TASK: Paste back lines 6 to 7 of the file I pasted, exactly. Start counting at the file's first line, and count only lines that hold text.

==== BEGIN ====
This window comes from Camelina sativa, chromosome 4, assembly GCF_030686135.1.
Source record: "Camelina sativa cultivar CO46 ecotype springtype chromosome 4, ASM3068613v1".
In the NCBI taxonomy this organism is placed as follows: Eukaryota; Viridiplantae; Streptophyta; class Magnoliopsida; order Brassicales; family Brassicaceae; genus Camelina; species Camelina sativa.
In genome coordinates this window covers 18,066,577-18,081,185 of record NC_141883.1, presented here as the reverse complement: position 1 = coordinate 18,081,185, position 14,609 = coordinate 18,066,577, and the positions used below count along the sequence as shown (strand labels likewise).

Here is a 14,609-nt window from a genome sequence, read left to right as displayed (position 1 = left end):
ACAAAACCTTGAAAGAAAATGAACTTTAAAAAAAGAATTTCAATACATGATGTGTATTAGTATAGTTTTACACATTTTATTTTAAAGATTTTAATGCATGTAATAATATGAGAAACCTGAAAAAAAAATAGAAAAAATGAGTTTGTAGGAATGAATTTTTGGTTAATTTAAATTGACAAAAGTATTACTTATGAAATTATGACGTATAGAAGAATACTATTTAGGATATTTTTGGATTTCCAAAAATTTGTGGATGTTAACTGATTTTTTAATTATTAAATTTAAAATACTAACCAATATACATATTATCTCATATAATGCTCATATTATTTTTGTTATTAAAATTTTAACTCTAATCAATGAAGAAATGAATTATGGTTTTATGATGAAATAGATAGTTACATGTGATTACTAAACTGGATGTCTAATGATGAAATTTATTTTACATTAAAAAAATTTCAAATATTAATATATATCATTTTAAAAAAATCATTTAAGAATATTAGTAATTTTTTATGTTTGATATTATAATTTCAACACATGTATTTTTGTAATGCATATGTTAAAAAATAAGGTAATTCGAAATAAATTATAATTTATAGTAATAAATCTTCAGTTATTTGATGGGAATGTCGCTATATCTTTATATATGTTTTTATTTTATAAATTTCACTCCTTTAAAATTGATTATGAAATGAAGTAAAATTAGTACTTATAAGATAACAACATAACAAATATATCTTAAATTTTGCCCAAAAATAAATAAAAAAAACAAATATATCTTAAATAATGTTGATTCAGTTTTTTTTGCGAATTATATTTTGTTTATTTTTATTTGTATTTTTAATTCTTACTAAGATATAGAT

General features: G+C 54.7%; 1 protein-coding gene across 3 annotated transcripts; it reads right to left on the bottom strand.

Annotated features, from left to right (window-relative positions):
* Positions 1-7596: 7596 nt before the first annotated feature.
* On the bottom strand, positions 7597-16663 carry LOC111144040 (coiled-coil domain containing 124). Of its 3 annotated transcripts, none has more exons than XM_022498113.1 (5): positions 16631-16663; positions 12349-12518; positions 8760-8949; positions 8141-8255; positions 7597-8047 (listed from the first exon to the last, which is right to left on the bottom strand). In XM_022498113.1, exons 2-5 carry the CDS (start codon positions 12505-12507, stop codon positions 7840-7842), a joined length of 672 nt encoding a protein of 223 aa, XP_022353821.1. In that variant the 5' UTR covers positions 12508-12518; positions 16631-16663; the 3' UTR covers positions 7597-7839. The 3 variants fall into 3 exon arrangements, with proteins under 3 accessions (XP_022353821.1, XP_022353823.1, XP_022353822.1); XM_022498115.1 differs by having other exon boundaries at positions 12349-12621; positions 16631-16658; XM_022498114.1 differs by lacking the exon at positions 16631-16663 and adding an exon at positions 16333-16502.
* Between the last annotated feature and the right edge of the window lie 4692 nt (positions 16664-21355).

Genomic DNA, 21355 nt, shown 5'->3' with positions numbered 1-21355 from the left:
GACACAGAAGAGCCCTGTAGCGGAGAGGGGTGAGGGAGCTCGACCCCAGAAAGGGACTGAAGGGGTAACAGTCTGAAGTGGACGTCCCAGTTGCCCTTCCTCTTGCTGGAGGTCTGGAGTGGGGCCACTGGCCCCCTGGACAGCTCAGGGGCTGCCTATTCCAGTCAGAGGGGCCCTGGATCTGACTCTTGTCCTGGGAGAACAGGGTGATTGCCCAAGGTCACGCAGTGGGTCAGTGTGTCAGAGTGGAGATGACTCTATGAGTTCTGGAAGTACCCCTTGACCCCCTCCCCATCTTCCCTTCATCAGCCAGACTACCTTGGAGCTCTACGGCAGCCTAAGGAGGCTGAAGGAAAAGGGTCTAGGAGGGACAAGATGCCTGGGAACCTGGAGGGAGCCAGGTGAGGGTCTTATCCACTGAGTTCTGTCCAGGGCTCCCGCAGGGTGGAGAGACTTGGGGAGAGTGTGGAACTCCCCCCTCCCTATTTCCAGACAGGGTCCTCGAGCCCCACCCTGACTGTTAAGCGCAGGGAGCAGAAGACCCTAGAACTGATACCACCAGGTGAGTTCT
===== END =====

ACAAAACCTTGAAAGAAAATGAACTTTAAAAAAAGAATTTCAATACATGATGTGTATTAGTATAGTTTTACACATTTTATTTTAAAGATTTTAATGCATGTAATAATATGAGAAACCTGAAAAAAAAATAGAAAAAATGAGTTTGTAGGAATGAATTTTTGGTTAATTTAAATTGACAAAAGTATTACTTATGAAATTATGACGTATAGAAGAATACTATTTAGGATATTTTTGGATTTCCAAAAATTTGTGGATGTTAACTGATTTTTTAATTATTAAATTTAAAATACTAACCAATATACATATTATCTCATATAATGCTCATATTATTTTTGTTATTAAAATTTTAACTCTAATCAATGAAGAAATGAATTATGGTTTTATGATGAAATAGATAGTTACATGTGATTACTAAACTGGATGTCTAATGATGAAATTTATTTTACATTAAAAAAATTTCAAATATTAATATATATCATTTTAAAAAAATCATTTAAGAATATTAGTAATTTTTTATGTTTGATATTATAATTTCAACACATGTATTTTTGTAATGCATATGTTAAAAAATAAGGTAATTCGAAATAAATTATAATTTATAGTAATAAATCTTCAGTTATTTGATGGGAATGTCGCTATATCTTTATATATGTTTTTATTTTATAAATTTCACTCCTTTAAAATTGATTATGAAATGAAGTAAAATTAGTACTTATAAGATAACAACATAACAAATATATCTTAAATTTTGCCCAAAAATAAATAAAAAAAACAAATATATCTTAAATAATGTTGATTCAGTTTTTTTTGCGAATTATATTTTGTTTATTTTTATTTGTATTTTTAATTCTTACTAAGATATAGAT

General features: G+C 54.7%; 1 protein-coding gene across 3 annotated transcripts; it reads right to left on the bottom strand.